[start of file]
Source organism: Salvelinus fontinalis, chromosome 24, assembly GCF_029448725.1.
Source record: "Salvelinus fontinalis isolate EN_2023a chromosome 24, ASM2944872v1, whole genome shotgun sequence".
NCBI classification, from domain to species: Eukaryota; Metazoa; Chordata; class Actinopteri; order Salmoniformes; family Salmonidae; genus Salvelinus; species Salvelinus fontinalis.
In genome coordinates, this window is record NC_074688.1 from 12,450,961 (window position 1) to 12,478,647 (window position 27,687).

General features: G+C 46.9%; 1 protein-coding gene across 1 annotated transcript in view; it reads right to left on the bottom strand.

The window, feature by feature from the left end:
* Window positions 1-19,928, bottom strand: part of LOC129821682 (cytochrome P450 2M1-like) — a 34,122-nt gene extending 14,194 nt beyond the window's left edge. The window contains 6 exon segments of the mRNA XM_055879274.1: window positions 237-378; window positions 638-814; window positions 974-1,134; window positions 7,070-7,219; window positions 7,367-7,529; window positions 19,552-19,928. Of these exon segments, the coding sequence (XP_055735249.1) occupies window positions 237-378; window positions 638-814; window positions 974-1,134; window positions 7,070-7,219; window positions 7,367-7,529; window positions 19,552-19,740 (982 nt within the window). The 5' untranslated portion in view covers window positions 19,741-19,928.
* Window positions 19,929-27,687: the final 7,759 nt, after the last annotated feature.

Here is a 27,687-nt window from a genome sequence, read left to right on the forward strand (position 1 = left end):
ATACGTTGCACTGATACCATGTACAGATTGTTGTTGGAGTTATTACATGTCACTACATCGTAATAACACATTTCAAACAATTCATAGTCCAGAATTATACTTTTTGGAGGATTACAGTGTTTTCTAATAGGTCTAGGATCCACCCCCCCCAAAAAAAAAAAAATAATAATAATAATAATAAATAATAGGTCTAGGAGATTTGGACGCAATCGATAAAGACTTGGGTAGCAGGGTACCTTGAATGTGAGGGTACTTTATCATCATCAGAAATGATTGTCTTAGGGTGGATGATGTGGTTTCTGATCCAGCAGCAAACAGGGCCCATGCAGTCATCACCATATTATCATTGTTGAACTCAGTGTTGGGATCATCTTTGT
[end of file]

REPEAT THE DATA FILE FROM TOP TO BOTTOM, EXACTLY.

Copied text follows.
Source organism: Salvelinus fontinalis, chromosome 24, assembly GCF_029448725.1.
Source record: "Salvelinus fontinalis isolate EN_2023a chromosome 24, ASM2944872v1, whole genome shotgun sequence".
NCBI classification, from domain to species: Eukaryota; Metazoa; Chordata; class Actinopteri; order Salmoniformes; family Salmonidae; genus Salvelinus; species Salvelinus fontinalis.
In genome coordinates, this window is record NC_074688.1 from 12,450,961 (window position 1) to 12,478,647 (window position 27,687).

General features: G+C 46.9%; 1 protein-coding gene across 1 annotated transcript in view; it reads right to left on the bottom strand.

The window, feature by feature from the left end:
* Window positions 1-19,928, bottom strand: part of LOC129821682 (cytochrome P450 2M1-like) — a 34,122-nt gene extending 14,194 nt beyond the window's left edge. The window contains 6 exon segments of the mRNA XM_055879274.1: window positions 237-378; window positions 638-814; window positions 974-1,134; window positions 7,070-7,219; window positions 7,367-7,529; window positions 19,552-19,928. Of these exon segments, the coding sequence (XP_055735249.1) occupies window positions 237-378; window positions 638-814; window positions 974-1,134; window positions 7,070-7,219; window positions 7,367-7,529; window positions 19,552-19,740 (982 nt within the window). The 5' untranslated portion in view covers window positions 19,741-19,928.
* Window positions 19,929-27,687: the final 7,759 nt, after the last annotated feature.

Here is a 27,687-nt window from a genome sequence, read left to right on the forward strand (position 1 = left end):
ATACGTTGCACTGATACCATGTACAGATTGTTGTTGGAGTTATTACATGTCACTACATCGTAATAACACATTTCAAACAATTCATAGTCCAGAATTATACTTTTTGGAGGATTACAGTGTTTTCTAATAGGTCTAGGATCCACCCCCCCCAAAAAAAAAAAAATAATAATAATAATAATAAATAATAGGTCTAGGAGATTTGGACGCAATCGATAAAGACTTGGGTAGCAGGGTACCTTGAATGTGAGGGTACTTTATCATCATCAGAAATGATTGTCTTAGGGTGGATGATGTGGTTTCTGATCCAGCAGCAAACAGGGCCCATGCAGTCATCACCATATTATCATTGTTGAACTCAGTGTTGGGATCATCTTTGT